Conte also announced the expansion of Italy's contact tracing program. Starting Monday, a contact tracing app that has been tested in four regions will be implemented nationwide. 

“Citizens can download the app in great security...it protects privacy," Conte said. “We are proud of this app that grants a further service to citizens and we were the first in Europe to have reached this result that is very sophisticated from a technical point of view."

5:21 p.m. ET, June 11, 2020

Pentagon increases number of staff allowed while maintaining preventative measures for coronavirus

From CNN's Ryan Browne

File photo taken shows the Pentagon seen from an airplane over Washington, on July 11, 2018.
File photo taken shows the Pentagon seen from an airplane over Washington, on July 11, 2018. Liu Jie/Xinhua/Sipa USA

The Defense Department issued new guidance for employees returning to work at the Pentagon, increasing the number of recommended staff allowed to come to the facility while still maintaining other preventative measures to stop the spread of the coronavirus.

The new guidance, which takes effect Monday, says that gatherings of personnel are “limited to a maximum of 10 people” and that “only mission essential personnel should be returning to workspaces,” but increases the cap on the number of recommended staff in the Pentagon and related facilities from 20% to 40%.

“Organizations should manage their workforce to meet the goal of no more than 40% of their workforce in office spaces, with 60% or more teleworking,” the guidance states.

Cloth face coverings continue to be mandatory “when 6-feet social distancing cannot be maintained” and said social distancing “is mandatory wherever possible, including in office workspaces.“

Undersecretary of State for Management Brian Bulatao informed State Department staff Monday that they are expected to enter phase one of the “Diplomacy Strong” reopening plan on June 15, according to a source with knowledge. Managers will be able to bring back up to 40% of their teams under this phase.

A senior State Department official also confirmed that phase one was expected to start June 15 after being pushed back from June 8 due to a spike in coronavirus cases around DC.

5:22 p.m. ET, June 11, 2020

South Carolina sees highest number of Covid-19 cases reported in one day

From CNN's Jamiel Lynch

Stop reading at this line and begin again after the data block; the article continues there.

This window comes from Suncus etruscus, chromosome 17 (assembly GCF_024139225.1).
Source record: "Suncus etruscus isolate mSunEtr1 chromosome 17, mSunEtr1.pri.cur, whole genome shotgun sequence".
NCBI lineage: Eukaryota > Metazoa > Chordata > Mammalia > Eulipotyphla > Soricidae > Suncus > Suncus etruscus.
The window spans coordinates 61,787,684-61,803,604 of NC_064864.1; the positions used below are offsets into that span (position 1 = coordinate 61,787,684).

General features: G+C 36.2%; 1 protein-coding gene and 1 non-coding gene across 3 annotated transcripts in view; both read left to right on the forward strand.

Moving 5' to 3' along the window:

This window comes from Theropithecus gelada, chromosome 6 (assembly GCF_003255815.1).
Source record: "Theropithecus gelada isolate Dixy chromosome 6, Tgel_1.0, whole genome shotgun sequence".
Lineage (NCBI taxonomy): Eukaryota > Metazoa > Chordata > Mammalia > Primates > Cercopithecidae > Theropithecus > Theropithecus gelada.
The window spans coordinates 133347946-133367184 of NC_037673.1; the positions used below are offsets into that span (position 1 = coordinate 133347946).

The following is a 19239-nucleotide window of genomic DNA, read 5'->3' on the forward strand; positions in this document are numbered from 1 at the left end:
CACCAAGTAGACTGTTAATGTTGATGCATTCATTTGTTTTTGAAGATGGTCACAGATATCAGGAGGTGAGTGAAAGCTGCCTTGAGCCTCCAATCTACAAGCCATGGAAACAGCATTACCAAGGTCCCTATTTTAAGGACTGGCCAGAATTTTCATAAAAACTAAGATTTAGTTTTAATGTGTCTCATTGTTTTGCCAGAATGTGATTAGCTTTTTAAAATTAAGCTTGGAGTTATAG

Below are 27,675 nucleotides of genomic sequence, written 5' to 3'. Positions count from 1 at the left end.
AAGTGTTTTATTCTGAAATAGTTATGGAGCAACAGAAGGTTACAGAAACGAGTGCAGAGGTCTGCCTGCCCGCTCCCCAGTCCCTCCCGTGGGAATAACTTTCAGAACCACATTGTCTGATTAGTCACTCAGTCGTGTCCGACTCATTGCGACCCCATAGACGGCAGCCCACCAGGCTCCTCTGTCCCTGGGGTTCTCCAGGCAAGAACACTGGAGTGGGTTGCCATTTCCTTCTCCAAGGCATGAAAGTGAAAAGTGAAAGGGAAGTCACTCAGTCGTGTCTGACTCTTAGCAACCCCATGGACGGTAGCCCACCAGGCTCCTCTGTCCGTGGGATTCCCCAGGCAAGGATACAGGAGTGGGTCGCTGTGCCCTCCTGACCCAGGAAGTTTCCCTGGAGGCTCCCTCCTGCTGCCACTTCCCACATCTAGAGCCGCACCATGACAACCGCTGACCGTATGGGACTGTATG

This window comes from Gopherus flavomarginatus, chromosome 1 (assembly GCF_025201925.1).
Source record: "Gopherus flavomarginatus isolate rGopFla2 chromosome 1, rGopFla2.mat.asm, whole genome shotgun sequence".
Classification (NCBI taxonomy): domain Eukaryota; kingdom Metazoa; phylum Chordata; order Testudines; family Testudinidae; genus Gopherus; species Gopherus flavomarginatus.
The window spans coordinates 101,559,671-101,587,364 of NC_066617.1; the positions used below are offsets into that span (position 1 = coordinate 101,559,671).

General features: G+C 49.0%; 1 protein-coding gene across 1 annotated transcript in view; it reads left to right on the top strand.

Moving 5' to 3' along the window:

South Carolina has seen the highest number of Covid-19 cases reported in a single day with 687, according to the state's Department of Health and Environmental Control on Thursday.

The state has reported 13 additional deaths. 

This brings the state total to 16,441 coronavirus cases and 588 deaths. 


5:23 p.m. ET, June 11, 2020

Concerns raised about Covid-19 spread following protests during task force meeting, source says 

From CNN's Jim Acosta

Concerns around coronavirus cropping up following nationwide protests over the killing of George Floyd were discussed at Thursday's White House Coronavirus Task Force meeting, an administration official familiar with the panel's meetings told CNN. 

But the official said the feeling remains that it’s too early to definitely say that the protests have led to a spike in cases. However, the concern remains which is why they’ll be closely watching infection rates over the next two weeks, the official said.

Watch more:

5:02 p.m. ET, June 11, 2020

People are sleeping more during Covid-19 pandemic, researchers find 

From CNN’s Naomi Thomas

People in the US and Europe are sleeping more because of the Covid-19 pandemic, according to two new pieces of research published Thursday in the journal Current Biology. 

One study found students were staying up later and sleeping longer. Another found some Europeans were staying in bed about a quarter of an hour longer, on average, since the pandemic.

Kenneth Wright and colleagues of the department of Integrative Physiology at the University of Colorado, Boulder, compared the sleep schedules of 139 university students before and during the pandemic. 

They found students were spending an average of 30 minutes longer sleeping on weekdays and around 24 minutes on weekends. 

Plus, more students were getting the recommended seven or more hours of sleep a night. For weekdays, this number went from 84% to 92%.

Along with sleeping longer, students were also going to bed late about 50 minutes later on average on weekdays and 24 minutes on weekends.

The second study, carried out by Christine Blume at Switzerland’s University of Basel Center for Chronobiology, also found people were sleeping more. 

In this case, the participants who were based in Austria, Germany and Switzerland, were averaging around 13 more minutes of sleep per night. 

Blume suggests that people were working from home and able to get more work done during the day, leaving them more time to sleep.

But Blume and her coauthors found that their respondents were experiencing a decrease in sleep quality. 

To help combat this, Blume suggested that people exercise more and make the most of natural light.